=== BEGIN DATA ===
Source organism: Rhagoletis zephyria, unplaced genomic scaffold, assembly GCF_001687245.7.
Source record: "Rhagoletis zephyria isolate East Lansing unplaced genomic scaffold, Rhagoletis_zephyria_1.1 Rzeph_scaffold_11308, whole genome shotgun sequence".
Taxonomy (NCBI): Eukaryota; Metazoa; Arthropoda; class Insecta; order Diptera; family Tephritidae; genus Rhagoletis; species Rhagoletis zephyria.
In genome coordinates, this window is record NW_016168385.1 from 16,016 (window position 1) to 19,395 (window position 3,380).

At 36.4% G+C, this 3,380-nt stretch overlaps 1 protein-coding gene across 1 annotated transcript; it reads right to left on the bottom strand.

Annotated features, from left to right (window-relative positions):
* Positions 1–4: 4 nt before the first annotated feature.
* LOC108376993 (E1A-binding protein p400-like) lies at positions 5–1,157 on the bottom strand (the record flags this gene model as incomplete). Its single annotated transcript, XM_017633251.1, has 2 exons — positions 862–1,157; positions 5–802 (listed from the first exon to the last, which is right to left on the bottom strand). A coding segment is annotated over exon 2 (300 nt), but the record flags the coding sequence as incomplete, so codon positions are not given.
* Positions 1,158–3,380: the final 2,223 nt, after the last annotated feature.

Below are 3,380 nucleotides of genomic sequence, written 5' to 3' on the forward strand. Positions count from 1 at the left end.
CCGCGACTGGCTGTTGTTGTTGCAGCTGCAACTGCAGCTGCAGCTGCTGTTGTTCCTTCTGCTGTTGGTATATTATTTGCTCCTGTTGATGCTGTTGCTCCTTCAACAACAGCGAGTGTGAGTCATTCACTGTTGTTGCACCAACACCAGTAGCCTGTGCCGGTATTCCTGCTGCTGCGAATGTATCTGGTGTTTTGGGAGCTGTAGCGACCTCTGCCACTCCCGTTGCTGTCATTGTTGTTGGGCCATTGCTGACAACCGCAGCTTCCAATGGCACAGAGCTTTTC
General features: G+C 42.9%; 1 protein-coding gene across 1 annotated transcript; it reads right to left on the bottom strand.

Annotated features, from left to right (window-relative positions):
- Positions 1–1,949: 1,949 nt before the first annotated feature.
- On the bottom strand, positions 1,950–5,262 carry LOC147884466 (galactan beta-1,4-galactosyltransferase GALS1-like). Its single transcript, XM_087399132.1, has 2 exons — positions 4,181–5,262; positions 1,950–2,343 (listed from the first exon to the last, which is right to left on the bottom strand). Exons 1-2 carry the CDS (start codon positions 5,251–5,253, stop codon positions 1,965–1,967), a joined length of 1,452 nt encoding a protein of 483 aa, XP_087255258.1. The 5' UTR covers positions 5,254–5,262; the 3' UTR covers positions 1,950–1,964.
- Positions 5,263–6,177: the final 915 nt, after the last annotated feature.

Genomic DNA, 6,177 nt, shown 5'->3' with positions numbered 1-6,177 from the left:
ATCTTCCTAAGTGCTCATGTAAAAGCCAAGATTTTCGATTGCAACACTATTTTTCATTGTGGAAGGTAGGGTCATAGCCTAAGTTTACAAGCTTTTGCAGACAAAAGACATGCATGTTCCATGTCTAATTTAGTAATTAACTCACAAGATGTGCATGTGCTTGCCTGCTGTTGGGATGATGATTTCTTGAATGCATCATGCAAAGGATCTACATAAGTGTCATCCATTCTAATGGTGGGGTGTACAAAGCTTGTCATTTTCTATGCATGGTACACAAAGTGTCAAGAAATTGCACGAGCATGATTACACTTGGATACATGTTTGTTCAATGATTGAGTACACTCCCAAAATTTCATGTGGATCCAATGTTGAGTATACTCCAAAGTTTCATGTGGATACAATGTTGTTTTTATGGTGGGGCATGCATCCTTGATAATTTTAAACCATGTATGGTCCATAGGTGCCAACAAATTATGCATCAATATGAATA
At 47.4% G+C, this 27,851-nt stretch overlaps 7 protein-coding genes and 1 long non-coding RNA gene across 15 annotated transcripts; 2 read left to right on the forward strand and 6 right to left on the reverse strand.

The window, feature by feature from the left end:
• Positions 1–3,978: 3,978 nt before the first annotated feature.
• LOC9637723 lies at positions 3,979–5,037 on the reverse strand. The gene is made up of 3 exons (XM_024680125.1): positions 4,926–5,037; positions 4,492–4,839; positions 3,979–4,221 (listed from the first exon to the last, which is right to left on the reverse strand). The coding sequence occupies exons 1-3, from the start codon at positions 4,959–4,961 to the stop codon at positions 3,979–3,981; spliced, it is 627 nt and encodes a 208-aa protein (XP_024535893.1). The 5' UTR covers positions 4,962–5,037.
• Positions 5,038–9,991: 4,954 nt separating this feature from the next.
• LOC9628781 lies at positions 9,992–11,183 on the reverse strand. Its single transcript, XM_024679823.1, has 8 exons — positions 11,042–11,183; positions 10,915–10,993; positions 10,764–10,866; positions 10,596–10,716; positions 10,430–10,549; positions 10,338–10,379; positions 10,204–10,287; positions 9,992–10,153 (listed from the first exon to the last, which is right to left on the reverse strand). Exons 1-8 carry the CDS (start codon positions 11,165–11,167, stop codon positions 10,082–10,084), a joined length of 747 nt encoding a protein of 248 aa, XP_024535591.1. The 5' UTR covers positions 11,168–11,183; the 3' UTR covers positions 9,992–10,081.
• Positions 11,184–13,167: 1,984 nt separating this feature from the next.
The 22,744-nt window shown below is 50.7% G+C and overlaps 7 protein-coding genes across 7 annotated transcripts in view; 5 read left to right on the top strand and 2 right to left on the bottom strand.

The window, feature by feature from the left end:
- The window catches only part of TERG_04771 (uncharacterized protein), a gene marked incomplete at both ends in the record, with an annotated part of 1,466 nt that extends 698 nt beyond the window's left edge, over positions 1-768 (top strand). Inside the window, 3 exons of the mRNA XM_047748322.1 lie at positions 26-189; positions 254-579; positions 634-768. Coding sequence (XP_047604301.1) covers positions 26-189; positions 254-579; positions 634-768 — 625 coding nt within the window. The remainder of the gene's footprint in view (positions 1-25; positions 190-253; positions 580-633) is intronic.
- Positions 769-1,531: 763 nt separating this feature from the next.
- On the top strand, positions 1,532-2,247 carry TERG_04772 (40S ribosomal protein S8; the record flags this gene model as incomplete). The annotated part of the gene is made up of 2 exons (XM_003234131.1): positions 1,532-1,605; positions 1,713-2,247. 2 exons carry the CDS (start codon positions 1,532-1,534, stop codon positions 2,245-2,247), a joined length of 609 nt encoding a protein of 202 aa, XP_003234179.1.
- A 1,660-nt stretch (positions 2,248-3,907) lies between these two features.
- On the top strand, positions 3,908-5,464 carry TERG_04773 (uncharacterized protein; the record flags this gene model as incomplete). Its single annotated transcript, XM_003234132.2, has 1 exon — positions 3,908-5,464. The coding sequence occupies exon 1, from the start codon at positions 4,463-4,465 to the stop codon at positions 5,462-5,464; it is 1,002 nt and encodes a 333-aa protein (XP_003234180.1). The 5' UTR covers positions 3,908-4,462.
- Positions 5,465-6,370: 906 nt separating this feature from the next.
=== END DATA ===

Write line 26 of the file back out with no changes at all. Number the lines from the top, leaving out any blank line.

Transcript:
The 22,744-nt window shown below is 50.7% G+C and overlaps 7 protein-coding genes across 7 annotated transcripts in view; 5 read left to right on the top strand and 2 right to left on the bottom strand.